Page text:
First – ASEAN can look inward to combat uncertain growth and the lack of aggregate demand. If we could increase intra-ASEAN trade from 24% to 40%, the incremental impact on the ASEAN economy could translate to 2.5 trillion dollars annually especially if we are able to change the nature of trade from intermediate goods to final consumption goods. McKinsey estimates required infrastructure and real estate investment at US$7 trillion from 2014 to 2030. Financing this need can also be another engine for growth. Our financial sector must deepen and integrate to withstand global stresses and to satisfy the increasing demands for long-term and risk-sharing capital. Capital markets have a big role in increasing productivity, diversifying sources of financing, and mitigating capital flow volatility. We must complement our reliance on the US, Europe, and Japan by looking to our neighbors, India and China. Odds come out more in our favor when we bet on ourselves.

Second – ASEAN can form a unique voice in building multilateral cooperation on climate change. We recognized the urgency of coming up with solutions to climate change by responding as one region through ‘One ASEAN, One Response’, which enables us to recover faster and at the same time lowers economic costs by shortening recovery time.

We can also look at disaster risk mitigation as a region. The Philippines for example is looking at a program loan from the World Bank that shall help the government better manage fiscal risk if and when severe natural disaster hits the country – this pioneering product will write off a portion of our loan in case such an event happens. This will give us the ability to protect our fiscal future, and not rely on the course of Mother Nature. Together, ASEAN could consider a Chiang Mai-like initiative where we create a pool of funds to be used as collective insurance for the region.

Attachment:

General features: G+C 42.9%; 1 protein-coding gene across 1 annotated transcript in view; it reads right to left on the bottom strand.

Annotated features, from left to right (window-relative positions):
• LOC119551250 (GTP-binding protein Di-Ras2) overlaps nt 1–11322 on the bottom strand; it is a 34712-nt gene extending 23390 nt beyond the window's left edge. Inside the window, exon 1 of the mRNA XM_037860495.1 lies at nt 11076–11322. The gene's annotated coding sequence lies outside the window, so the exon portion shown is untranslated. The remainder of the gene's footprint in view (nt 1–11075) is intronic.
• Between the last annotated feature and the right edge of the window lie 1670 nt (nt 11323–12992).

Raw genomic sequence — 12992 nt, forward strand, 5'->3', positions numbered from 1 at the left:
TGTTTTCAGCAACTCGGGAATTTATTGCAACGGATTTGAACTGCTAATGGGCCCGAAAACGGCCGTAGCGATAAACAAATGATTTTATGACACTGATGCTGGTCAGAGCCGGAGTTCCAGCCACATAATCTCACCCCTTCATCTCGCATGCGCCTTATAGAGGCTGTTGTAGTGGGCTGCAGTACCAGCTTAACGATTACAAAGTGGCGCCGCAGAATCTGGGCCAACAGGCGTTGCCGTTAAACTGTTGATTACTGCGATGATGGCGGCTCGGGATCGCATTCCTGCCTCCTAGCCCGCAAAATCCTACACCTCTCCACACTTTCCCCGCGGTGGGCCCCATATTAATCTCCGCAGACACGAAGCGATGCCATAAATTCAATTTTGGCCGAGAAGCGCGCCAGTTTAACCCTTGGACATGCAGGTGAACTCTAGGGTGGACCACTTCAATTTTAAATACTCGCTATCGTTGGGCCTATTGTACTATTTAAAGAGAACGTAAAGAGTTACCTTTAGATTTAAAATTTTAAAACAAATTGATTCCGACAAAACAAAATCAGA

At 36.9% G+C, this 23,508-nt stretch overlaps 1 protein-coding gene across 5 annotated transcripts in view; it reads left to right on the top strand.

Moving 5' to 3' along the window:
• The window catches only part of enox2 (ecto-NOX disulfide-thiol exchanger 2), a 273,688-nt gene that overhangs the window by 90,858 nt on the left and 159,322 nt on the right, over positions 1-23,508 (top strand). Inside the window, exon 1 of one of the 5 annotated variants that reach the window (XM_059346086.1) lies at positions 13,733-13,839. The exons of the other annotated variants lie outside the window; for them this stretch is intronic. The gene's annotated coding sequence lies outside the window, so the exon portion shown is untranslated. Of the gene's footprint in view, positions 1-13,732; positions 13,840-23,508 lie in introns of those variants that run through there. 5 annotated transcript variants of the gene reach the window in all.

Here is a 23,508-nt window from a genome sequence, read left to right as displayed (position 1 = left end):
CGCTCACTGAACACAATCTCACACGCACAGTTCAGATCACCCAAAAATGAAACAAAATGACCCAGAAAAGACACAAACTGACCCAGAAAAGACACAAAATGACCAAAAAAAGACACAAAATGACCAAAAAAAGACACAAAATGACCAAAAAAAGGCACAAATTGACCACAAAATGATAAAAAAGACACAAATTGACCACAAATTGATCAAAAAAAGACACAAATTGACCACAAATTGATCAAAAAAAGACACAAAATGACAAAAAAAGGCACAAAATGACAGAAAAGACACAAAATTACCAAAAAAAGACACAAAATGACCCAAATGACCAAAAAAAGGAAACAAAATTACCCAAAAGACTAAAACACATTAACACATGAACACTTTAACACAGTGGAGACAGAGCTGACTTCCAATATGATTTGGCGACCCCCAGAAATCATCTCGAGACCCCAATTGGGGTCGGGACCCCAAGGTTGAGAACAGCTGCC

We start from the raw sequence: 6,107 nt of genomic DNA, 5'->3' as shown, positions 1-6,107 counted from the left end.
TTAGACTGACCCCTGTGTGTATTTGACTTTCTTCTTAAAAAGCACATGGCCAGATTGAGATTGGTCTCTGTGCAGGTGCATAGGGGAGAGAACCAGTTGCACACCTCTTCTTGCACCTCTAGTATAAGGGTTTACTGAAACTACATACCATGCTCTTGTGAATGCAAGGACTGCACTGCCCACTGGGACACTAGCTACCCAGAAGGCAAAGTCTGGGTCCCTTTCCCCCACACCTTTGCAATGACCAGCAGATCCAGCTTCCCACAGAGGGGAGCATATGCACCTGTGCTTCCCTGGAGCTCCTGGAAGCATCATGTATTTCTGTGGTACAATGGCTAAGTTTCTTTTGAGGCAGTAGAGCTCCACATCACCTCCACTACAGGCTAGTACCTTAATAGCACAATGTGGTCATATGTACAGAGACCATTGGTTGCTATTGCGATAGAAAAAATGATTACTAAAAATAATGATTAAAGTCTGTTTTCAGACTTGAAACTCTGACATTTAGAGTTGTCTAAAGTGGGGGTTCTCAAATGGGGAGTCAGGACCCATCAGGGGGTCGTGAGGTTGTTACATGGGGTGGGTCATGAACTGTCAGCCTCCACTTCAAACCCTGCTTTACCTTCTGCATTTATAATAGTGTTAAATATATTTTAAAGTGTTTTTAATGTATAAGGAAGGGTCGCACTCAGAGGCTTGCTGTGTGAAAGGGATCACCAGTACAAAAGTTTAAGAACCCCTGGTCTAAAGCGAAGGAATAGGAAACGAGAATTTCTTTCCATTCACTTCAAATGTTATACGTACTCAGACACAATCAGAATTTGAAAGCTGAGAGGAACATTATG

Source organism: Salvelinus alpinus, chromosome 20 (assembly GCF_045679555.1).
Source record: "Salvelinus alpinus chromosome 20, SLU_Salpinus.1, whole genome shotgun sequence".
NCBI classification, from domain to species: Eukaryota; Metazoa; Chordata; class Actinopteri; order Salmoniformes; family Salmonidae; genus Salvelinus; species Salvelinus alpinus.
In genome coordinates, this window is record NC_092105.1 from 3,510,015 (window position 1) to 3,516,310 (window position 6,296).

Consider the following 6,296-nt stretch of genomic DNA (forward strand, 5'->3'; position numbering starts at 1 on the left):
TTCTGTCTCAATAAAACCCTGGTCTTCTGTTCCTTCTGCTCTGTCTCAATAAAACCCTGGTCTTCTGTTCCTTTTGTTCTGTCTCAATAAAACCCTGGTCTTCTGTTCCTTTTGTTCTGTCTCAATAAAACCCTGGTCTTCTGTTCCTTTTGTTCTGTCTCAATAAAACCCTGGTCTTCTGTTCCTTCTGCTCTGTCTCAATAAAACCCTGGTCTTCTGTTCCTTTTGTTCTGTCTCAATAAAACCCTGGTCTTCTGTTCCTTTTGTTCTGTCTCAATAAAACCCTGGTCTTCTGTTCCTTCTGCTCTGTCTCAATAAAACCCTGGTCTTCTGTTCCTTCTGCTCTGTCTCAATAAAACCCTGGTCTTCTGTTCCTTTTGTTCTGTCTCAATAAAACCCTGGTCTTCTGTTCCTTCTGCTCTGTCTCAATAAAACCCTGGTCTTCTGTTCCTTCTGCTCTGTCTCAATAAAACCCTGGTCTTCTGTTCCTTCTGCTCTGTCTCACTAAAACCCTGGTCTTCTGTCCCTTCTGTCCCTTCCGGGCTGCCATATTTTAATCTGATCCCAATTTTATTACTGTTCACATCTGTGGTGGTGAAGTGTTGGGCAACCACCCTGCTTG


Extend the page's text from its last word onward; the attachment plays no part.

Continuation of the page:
Third – ASEAN is the natural forum to act as a stabilizing voice in a region with increasing tensions as geopolitical shifts occur. Following the ASEAN way to reach consensus, and not compromise, has allowed the region to build trust. It has also shown the feasibility of diverse countries working together to achieve common goals. While ASEAN now has become more synonymous to economic cooperation and integration, its original purpose in 1967 was to safeguard the peace and stability of the region as the world then was faced with ideologically driven global conflict. We must rekindle our role in this way. Less I be misinterpreted, I am not referring to a military alliance. I am referring to cooperation amongst ASEAN in resolving issues. A good example was the role of Malaysia in helping the Philippines resolve its long dispute southern Philippines by acting as facilitator. Likewise, ASEAN acts as a moderating voice for those with disputes in the South China Sea.

The challenges for ASEAN are not insurmountable so long as all the members are prepared to accept and embrace change. Just as the Philippines sets itself on a course to change the old ways, so too can ASEAN follow that path of renewal and change. While change is inevitable, adaptability is not. As the external forces shake the world’s foundations, we are measured by how readily we are willing to adapt and to succeed in each new normal.

Perhaps the global community, and ASEAN specifically, must also find the fundamental principles that will carry us forward to the next century; it must moreover make adaptability to change the central character of our societies today.

Thank you for your time.

Source: Department of Finance